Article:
Opening of the Phase I/II trial of IPH2201 in combination with ibrutinib in patients with relapsed or refractory chronic lymphocytic leukemia
Third trial opened in the Phase II clinical program of IPH2201 - program rollout on track
Trial conducted in the United States with leading investigator at OSU
Innate Pharma SA (the “Company” - Euronext Paris: FR0010331421 – IPH) today announced the opening of the Phase I/II trial of IPH2201, a first-in-class NKG2A checkpoint inhibitor, tested in combination with ibrutinib in patients with relapsed or refractory Chronic Lymphocytic Leukemia (“CLL”). This trial, which will include up to 45 patients, is multicentric and will be performed in the United States.
Pierre Dodion, Chief Medical Officer of Innate Pharma, said: “HLA-E is expressed by CLL cells of virtually all patients. IPH2201 is a new checkpoint inhibitor targeting both T and NK cells and preventing their inhibition by HLA-E on tumor cells. In addition, ibrutinib has been demonstrated to create a favorable pro-inflammatory environment; this could result in a synergistic effect with the immunomodulating action of IPH2201”. He added: “The Ohio State University Comprehensive Cancer Center is a leading center in developing new therapies to cure Chronic Lymphocytic Leukemia. It is a great opportunity for the development of IPH2201 to work with them”.
Pr. John Byrd, Director, and Dr Farrukh Awan, Principal Coordinating Investigator, both expert leaders in the field of CLL at the Division of Hematology, Department of Internal Medicine, Ohio State University, said: “Ibrutinib represents a breakthrough medicine that was approved for the treatment of relapsed and del(17(p13.1) CLL in 2014. However, although ibrutinib induces a high response rate in patients with CLL, responses are rarely complete. Ultimately the disease progresses in a number of patients. Achieving complete responses would be of great interest to potentially prolong remission, and maybe eventually improve survival rate. Targeting the immune system in several novel ways is the rationale to combine IPH2201 and ibrutinib in this trial”.
This trial is part of a global co-development and commercialization agreement with AstraZeneca for IPH2201. Within this frame, Innate Pharma expects to have four trials opened by the end of 2015. In addition to the CLL trial, two Phase I/II studies are currently ongoing, testing IPH2201 as a single agent respectively in squamous cell carcinoma of the Head and Neck and in Ovarian cancer . The fourth trial, testing IPH2201 in combination cetuximab in patients with Head and Neck cancer, will start in the coming months.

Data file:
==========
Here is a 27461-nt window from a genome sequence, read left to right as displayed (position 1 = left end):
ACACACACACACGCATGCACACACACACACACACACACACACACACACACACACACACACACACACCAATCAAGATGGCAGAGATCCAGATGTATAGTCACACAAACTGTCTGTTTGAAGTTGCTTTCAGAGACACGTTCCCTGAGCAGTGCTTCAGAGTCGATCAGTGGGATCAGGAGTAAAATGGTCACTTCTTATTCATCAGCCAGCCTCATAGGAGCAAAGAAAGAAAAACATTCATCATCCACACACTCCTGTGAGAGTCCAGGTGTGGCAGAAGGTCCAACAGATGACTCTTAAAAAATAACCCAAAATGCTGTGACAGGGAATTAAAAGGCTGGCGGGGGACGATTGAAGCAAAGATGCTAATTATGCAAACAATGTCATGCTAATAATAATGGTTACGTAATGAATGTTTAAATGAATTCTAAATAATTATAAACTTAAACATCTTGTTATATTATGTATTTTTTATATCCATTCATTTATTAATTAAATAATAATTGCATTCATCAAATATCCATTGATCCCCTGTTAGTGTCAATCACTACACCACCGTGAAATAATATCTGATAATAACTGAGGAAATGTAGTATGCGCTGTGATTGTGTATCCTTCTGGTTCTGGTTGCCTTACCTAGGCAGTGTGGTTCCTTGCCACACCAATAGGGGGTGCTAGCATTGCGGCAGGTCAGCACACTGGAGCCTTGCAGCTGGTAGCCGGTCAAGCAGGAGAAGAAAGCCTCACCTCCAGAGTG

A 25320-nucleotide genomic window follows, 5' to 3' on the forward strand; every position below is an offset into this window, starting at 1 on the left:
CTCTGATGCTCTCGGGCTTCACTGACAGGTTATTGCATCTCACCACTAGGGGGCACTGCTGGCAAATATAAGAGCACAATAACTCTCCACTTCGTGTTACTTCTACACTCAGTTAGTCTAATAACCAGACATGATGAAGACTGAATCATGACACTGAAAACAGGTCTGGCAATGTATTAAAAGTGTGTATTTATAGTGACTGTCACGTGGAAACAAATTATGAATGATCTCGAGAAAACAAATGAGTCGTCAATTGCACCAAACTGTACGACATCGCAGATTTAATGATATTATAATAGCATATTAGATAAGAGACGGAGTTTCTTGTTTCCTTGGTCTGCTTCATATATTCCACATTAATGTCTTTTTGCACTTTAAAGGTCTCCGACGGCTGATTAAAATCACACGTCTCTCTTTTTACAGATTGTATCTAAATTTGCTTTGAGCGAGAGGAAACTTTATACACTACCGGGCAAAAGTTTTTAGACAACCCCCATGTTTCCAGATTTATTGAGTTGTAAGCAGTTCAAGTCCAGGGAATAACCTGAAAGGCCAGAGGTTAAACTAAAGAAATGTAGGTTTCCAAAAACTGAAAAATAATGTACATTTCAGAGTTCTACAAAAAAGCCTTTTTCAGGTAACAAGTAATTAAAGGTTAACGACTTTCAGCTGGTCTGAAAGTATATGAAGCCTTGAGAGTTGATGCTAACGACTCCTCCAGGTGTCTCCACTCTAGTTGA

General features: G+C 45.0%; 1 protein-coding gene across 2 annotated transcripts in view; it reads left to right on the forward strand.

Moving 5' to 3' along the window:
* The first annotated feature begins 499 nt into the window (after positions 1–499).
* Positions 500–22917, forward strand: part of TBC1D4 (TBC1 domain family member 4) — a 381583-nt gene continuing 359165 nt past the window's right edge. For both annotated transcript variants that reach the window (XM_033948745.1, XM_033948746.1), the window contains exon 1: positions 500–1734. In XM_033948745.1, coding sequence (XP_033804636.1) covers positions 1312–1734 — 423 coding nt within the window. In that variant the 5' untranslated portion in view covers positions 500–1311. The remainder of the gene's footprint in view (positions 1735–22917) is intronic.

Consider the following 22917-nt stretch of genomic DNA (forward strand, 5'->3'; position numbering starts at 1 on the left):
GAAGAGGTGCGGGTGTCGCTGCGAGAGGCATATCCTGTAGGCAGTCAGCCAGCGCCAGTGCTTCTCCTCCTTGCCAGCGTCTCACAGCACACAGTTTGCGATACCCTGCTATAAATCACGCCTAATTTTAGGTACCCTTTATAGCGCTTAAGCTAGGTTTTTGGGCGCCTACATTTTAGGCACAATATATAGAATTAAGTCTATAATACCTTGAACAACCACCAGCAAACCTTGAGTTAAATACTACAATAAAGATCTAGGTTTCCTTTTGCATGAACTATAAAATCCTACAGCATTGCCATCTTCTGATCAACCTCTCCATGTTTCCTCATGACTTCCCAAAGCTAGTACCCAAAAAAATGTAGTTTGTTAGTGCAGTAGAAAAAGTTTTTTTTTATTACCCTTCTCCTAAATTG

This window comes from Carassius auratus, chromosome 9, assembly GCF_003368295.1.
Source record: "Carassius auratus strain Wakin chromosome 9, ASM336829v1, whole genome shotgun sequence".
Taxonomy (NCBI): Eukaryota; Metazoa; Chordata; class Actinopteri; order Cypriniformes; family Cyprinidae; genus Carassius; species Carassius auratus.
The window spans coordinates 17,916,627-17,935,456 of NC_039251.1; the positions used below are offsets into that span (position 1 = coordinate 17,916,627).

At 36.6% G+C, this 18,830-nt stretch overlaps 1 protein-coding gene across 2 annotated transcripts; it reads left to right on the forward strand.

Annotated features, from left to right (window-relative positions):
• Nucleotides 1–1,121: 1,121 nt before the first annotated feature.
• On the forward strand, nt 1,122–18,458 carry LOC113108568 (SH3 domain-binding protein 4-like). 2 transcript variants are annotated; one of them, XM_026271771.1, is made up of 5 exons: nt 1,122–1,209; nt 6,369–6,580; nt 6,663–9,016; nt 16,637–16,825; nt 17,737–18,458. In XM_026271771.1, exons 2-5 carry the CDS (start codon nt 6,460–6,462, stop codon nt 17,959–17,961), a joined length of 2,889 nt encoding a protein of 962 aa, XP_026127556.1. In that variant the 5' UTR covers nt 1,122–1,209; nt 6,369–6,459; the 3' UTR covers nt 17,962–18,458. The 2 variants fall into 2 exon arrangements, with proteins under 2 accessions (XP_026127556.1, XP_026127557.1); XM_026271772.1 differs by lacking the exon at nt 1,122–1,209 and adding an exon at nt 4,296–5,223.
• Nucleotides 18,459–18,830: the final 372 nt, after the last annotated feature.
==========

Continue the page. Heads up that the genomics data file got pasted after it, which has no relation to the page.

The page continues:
The co-development plan also includes Phase II combination clinical trials with IPH2201 and durvalumab (MEDI4736), a PD-L1 immune checkpoint inhibitor, in solid tumors, which will be performed by AstraZeneca/MedImmune.
About study IPH2201-202:
This Phase Ib/IIa study is a multicenter open label trial of the combination of IPH2201 and ibrutinib in patients with relapsed or refractory Chronic Lymphocytic Leukemia. Its primary objective is to evaluate the anti-leukemic activity of the combination and the primary endpoint for efficacy is complete response rate. The secondary objectives are to assess the safety of the combination of IPH2201 and ibrutinib. The trial will be performed in the United States under the coordination of leading investigators at the Ohio State University.
36 to 45 patients are planned to be enrolled. The trial is conducted in two parts:
- In the first part of the study, 12 to 24 patients will receive a combination of ibrutinib at the approved dosage and IPH2201; 4 dose levels of IPH2201 up to 10 mg/kg will be explored. Based on previous experience with IPH2201, these dosages are expected to induce saturation of the NKG2A receptor.
- In the second part of the study, IPH2201 at the dose selected in the dose-escalating part will be assessed in combination with ibrutinib during 26 cycles in up to 24 patients.
The rationale of this trial is based on the observation that HLA-E is expressed in virtually all patients with CLL, at higher levels compared to normal B cells (Veuillen, Aurran-Schleinitz et al. 2012). IPH2201 is a NGK2A checkpoint inhibitor that blocks the HLA-E driven inhibition of NK and CD8+ cells. By binding to NGK2A, IPH2201 restores the capability of those cells to destroy tumor cells. Furthermore, ibrutinib has been demonstrated to create a favorable pro-inflammatory environment; this could result in a synergistic effect with the immunotherapeutic action of IPH2201. Thus, treatment with IPH2201 in combination with ibrutinib may improve the quality of response above and beyond that achieved with ibrutinib alone and achieve complete responses; a higher rate of complete response should lead to improved overall survival.
In a Phase I dose-escalation safety trial, IPH2201 was found to be safe and well-tolerated.
About Chronic Lymphocytic Leukemia (CLL):
CLL results from progressive accumulation of morphologically mature B lymphocytes in the blood, bone marrow and lymphatic tissues. In Western countries, CLL is the most common form of leukemia, accounting for about 25% of all leukemias. Incidence increases with age and the median age of diagnosis is 70 for males and 74 for females. It is estimated that 15,720 new cases will occur in 2014 in the US, causing 4,600 deaths (Siegel, Ma et al., 2014).
Ibrutinib, a first in class kinase inhibitor of BCR signaling, has been approved in 2014 for the treatment of patients with CLL who have received at least one prior therapy. Its approval was based on the safety and efficacy results of several trials which have shown mainly partial responses. The indication for ibrutinib was subsequently extended to include CLL with 17p deletion, irrespectively of the line of therapy.